In Thomas, the plaintiff obtained a deficiency judgment in Florida against the defendant and sought to enforce this judgment in a North Carolina court. Id. at 562, 309 S.E.2d at 699. The defendant contended the Florida judgment was not entitled to full faith and credit since it violated the public policy of our state against deficiency judgments. Id. at 563, 309 S.E.2d at 699. Our Court disagreed and held the plaintiff's deficiency judgment from Florida was entitled to full faith and credit in our state courts. Id. at 564, 309 S.E.2d at 700. The Thomas Court focused on the validity of the Florida judgment and concluded the judgment was entitled to full faith and credit because it was “valid and enforceable in Florida[.]” Id.; see also DocRx, Inc., 367 N.C. at 375, 758 S.E.2d at 393 (“[T]he test for determining when the Full Faith and Credit Clause requires enforcement of a foreign judgment focuses on the validity and finality of the judgment in the rendering state.” (citations omitted)).
Thus, in this case, even assuming the South Carolina Judgment constitutes a deficiency judgment, our anti-deficiency statute does not constitute one of the “rare” exceptions to the Full Faith and Credit Clause. See Thomas, 65 N.C. App. at 563, 309 S.E.2d at 699. Therefore, the South Carolina Judgment is a valid final judgment from our sister state and entitled to full faith and credit in our courts. See DocRx, Inc., 367 N.C. at 375, 758 S.E.2d at 393 (citations omitted). Consequently, the trial court did not err by entering its Enforcement Order giving full faith and credit to the South Carolina Judgment and decreeing the South Carolina Judgment enforceable in North Carolina.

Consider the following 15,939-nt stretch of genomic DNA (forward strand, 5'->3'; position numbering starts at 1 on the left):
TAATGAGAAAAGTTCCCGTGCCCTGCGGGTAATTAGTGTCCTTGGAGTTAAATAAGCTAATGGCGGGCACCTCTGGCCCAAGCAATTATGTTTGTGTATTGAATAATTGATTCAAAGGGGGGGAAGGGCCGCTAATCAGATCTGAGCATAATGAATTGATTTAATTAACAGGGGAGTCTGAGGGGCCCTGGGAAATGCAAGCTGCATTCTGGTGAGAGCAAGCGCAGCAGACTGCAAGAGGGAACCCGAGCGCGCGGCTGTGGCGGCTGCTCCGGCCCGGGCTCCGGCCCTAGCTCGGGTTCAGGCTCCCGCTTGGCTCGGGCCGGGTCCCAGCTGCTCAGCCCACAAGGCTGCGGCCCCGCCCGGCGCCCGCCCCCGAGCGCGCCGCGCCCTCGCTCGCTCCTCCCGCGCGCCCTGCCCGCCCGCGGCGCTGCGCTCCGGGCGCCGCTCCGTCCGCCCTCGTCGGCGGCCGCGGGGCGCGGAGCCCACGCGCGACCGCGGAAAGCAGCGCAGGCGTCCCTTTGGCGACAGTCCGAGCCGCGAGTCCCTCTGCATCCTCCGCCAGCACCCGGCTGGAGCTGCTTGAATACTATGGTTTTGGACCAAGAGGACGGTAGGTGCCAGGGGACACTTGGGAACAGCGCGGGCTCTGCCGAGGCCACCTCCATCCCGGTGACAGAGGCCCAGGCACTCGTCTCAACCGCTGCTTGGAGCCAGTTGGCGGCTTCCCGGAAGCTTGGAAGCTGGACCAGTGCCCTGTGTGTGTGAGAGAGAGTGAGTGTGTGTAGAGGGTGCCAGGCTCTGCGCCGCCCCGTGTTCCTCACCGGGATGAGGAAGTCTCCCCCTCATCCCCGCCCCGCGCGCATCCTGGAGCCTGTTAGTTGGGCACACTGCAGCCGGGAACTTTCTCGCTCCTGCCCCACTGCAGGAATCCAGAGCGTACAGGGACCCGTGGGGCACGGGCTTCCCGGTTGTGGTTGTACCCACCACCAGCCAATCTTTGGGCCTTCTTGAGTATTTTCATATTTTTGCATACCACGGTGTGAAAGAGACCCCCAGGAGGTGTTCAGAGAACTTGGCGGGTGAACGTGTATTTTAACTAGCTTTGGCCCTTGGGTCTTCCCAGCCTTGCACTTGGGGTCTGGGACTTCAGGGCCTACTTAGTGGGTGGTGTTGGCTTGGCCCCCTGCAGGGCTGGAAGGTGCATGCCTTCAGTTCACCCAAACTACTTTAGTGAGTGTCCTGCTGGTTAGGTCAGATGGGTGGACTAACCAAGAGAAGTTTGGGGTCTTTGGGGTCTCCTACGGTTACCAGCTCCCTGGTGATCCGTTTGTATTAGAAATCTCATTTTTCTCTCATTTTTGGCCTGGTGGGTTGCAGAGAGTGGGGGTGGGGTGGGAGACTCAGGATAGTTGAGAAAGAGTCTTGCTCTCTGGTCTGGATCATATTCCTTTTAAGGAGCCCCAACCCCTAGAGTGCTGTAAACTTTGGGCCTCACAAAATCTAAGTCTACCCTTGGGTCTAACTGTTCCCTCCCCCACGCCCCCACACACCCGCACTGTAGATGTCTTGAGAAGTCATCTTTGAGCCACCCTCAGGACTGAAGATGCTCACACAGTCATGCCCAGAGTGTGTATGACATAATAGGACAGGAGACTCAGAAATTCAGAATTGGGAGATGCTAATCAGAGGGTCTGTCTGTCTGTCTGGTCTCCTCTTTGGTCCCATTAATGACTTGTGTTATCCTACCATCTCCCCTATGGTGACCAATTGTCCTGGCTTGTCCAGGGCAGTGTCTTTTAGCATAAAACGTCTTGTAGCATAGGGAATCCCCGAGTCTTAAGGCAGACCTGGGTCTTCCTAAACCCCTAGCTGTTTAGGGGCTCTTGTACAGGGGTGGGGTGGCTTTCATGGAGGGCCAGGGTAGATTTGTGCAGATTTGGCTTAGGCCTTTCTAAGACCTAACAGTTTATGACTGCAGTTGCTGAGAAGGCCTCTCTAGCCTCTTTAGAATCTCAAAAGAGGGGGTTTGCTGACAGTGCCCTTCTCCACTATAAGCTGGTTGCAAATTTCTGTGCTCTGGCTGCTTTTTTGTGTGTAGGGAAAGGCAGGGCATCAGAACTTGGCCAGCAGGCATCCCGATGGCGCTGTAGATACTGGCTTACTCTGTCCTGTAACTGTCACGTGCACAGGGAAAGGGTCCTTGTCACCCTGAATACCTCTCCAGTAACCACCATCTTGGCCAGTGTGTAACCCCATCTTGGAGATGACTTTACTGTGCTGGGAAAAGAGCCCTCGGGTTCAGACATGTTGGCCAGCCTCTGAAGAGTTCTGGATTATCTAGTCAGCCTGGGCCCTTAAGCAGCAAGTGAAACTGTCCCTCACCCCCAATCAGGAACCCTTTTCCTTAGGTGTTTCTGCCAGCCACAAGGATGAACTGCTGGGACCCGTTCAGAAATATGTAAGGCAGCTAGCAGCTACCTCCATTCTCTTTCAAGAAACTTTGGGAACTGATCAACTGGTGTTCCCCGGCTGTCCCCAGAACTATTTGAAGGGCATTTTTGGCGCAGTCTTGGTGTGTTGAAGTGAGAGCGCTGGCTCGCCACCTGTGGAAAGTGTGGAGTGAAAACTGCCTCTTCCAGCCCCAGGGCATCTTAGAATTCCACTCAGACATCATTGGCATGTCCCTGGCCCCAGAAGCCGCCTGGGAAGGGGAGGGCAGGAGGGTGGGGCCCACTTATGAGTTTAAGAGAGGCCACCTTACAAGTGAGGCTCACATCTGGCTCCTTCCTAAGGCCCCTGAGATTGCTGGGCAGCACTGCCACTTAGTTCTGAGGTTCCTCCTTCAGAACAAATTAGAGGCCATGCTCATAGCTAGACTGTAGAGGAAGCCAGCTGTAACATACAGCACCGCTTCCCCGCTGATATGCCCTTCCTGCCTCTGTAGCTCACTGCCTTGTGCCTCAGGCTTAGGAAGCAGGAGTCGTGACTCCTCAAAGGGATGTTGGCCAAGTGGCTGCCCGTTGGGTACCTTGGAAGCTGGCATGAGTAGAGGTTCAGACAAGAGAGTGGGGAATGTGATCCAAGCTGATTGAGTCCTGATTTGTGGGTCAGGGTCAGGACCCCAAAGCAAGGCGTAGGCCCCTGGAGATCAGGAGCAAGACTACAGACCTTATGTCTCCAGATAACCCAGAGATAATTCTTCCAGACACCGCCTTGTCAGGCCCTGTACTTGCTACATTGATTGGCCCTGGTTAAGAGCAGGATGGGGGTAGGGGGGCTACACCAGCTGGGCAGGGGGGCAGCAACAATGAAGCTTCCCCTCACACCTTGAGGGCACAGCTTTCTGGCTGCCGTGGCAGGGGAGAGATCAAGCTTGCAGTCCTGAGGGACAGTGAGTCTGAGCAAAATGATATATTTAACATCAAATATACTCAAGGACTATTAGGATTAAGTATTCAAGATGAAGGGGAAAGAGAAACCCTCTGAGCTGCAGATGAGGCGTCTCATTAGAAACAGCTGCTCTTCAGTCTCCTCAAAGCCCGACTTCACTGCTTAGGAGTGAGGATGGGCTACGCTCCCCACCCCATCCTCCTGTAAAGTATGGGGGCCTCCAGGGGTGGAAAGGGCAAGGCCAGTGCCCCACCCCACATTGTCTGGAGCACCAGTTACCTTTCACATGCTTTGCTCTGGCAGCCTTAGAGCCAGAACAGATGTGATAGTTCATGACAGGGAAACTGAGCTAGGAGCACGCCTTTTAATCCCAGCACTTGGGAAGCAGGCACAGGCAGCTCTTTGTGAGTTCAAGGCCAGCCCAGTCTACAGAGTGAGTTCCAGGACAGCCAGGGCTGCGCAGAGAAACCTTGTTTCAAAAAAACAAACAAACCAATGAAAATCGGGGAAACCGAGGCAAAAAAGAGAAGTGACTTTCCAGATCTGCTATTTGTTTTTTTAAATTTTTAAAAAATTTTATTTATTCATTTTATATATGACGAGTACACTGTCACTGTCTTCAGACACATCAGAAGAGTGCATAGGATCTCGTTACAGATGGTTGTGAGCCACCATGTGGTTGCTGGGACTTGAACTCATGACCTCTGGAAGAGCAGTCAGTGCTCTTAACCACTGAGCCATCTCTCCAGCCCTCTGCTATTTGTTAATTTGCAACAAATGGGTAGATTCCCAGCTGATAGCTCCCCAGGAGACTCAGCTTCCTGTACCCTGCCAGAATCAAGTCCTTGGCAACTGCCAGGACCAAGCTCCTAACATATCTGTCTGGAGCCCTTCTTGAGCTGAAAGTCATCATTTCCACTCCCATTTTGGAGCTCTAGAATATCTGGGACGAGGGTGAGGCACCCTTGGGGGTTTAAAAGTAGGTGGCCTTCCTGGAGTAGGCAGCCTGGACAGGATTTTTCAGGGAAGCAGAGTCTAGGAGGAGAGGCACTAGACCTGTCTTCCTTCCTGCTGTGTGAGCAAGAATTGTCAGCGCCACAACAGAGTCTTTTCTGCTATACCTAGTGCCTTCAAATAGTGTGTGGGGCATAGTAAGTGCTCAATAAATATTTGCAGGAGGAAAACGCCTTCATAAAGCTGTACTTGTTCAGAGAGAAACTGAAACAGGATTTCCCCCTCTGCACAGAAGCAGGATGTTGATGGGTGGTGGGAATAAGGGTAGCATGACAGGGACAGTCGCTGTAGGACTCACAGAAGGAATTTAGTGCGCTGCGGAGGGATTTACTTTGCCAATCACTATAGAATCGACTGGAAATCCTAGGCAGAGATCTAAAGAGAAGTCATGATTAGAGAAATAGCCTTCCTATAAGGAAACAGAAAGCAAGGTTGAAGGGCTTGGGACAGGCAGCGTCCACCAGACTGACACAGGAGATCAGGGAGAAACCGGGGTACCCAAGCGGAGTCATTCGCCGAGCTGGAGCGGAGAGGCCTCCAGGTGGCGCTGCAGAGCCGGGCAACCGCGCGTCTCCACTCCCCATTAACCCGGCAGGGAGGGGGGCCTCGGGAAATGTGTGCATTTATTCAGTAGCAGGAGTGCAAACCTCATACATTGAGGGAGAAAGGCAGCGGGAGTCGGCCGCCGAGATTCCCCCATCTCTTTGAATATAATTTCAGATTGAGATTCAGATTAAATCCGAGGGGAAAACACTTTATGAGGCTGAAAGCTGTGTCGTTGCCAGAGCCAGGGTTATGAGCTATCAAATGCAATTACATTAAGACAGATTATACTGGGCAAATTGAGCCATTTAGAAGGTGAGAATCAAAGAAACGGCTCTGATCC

Accordingly, for the foregoing reasons, we affirm the trial court's Enforcement Order.
1. While the caption reflects two Plaintiffs, as set forth herein, the Record reflects Mickey Crowe assigned his interest in the Promissory Notes and Mortgages underlying this case to Robert Clay Sparrow. Although litigation in both North and South Carolina proceeded in the names of both Plaintiffs, ultimately, and as recognized by the trial court, only Plaintiff Sparrow filed the Motion for Enforcement of Foreign Judgment giving rise to the trial court's Order in this case.
2. See S.C. R. Civ. Pro. 43(k) (2020) (“No agreement between counsel affecting the proceedings in an action shall be binding unless ․ reduced to writing and signed by the parties and their counsel.”).
3. See N.C. Gen. Stat. § 45-21.38 (2019) (“In all sales of real property by mortgagees ․ to secure to the seller the payment of the balance of the purchase price of real property, the mortgagee ․ secured by such mortgage ․ shall not be entitled to a deficiency judgment on account of such mortgage[.]”).
4. On 11 July 2018, the South Carolina Court of Appeals filed an unpublished opinion affirming the South Carolina Judgment. See Sparrow v. Fort Mill Holdings, LLC, No. 2018-UP-321, 2018 WL 3387240 (S.C. Ct. App. July 11, 2018) (per curiam) (unpublished).
5. To the extent Defendants’ argument suggests their own attorney's failure to advise them of our anti-deficiency statute constituted extrinsic fraud, Satterfield forecloses this argument—“Allegations that the defendant's attorney in the foreign state ․ failed to protect his interests are claims of intrinsic fraud and must be directly attacked in that state.” 90 N.C. App. at 108-09, 367 S.E.2d at 361 (emphasis added) (citations omitted).
Judges STROUD and DIETZ concur.
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Docket No: No. COA19-1026
Decided: July 07, 2020
Court: Court of Appeals of North Carolina.